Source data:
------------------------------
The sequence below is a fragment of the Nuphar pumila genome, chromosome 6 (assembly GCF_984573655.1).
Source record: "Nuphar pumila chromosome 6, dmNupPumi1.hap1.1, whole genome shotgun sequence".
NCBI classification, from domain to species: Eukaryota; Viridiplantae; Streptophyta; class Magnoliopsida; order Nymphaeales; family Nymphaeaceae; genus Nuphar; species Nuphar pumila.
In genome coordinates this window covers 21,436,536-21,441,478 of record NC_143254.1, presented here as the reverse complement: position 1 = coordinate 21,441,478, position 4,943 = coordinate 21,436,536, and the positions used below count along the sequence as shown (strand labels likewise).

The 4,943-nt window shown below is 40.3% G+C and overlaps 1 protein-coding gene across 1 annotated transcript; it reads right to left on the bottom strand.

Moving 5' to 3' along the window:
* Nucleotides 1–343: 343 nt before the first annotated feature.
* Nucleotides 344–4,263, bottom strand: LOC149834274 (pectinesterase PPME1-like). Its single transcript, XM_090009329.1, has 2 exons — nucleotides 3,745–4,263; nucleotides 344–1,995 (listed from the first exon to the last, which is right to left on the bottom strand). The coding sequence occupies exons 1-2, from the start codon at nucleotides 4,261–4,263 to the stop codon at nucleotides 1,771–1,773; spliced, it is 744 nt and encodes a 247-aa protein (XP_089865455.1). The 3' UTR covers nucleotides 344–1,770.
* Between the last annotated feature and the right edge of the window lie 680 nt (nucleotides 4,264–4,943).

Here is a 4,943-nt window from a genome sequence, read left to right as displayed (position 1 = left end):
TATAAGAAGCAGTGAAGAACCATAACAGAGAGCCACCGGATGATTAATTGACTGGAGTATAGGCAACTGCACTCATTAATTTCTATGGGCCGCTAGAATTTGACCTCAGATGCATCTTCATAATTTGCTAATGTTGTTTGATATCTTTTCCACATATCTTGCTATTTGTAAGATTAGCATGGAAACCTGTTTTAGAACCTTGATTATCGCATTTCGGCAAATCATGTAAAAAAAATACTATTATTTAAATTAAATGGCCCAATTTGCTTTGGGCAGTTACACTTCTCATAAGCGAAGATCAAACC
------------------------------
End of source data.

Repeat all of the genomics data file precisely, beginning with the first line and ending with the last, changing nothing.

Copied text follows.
The sequence below is a fragment of the Nuphar pumila genome, chromosome 6 (assembly GCF_984573655.1).
Source record: "Nuphar pumila chromosome 6, dmNupPumi1.hap1.1, whole genome shotgun sequence".
NCBI classification, from domain to species: Eukaryota; Viridiplantae; Streptophyta; class Magnoliopsida; order Nymphaeales; family Nymphaeaceae; genus Nuphar; species Nuphar pumila.
In genome coordinates this window covers 21,436,536-21,441,478 of record NC_143254.1, presented here as the reverse complement: position 1 = coordinate 21,441,478, position 4,943 = coordinate 21,436,536, and the positions used below count along the sequence as shown (strand labels likewise).

The 4,943-nt window shown below is 40.3% G+C and overlaps 1 protein-coding gene across 1 annotated transcript; it reads right to left on the bottom strand.

Moving 5' to 3' along the window:
* Nucleotides 1–343: 343 nt before the first annotated feature.
* Nucleotides 344–4,263, bottom strand: LOC149834274 (pectinesterase PPME1-like). Its single transcript, XM_090009329.1, has 2 exons — nucleotides 3,745–4,263; nucleotides 344–1,995 (listed from the first exon to the last, which is right to left on the bottom strand). The coding sequence occupies exons 1-2, from the start codon at nucleotides 4,261–4,263 to the stop codon at nucleotides 1,771–1,773; spliced, it is 744 nt and encodes a 247-aa protein (XP_089865455.1). The 3' UTR covers nucleotides 344–1,770.
* Between the last annotated feature and the right edge of the window lie 680 nt (nucleotides 4,264–4,943).

Here is a 4,943-nt window from a genome sequence, read left to right as displayed (position 1 = left end):
TATAAGAAGCAGTGAAGAACCATAACAGAGAGCCACCGGATGATTAATTGACTGGAGTATAGGCAACTGCACTCATTAATTTCTATGGGCCGCTAGAATTTGACCTCAGATGCATCTTCATAATTTGCTAATGTTGTTTGATATCTTTTCCACATATCTTGCTATTTGTAAGATTAGCATGGAAACCTGTTTTAGAACCTTGATTATCGCATTTCGGCAAATCATGTAAAAAAAATACTATTATTTAAATTAAATGGCCCAATTTGCTTTGGGCAGTTACACTTCTCATAAGCGAAGATCAAACC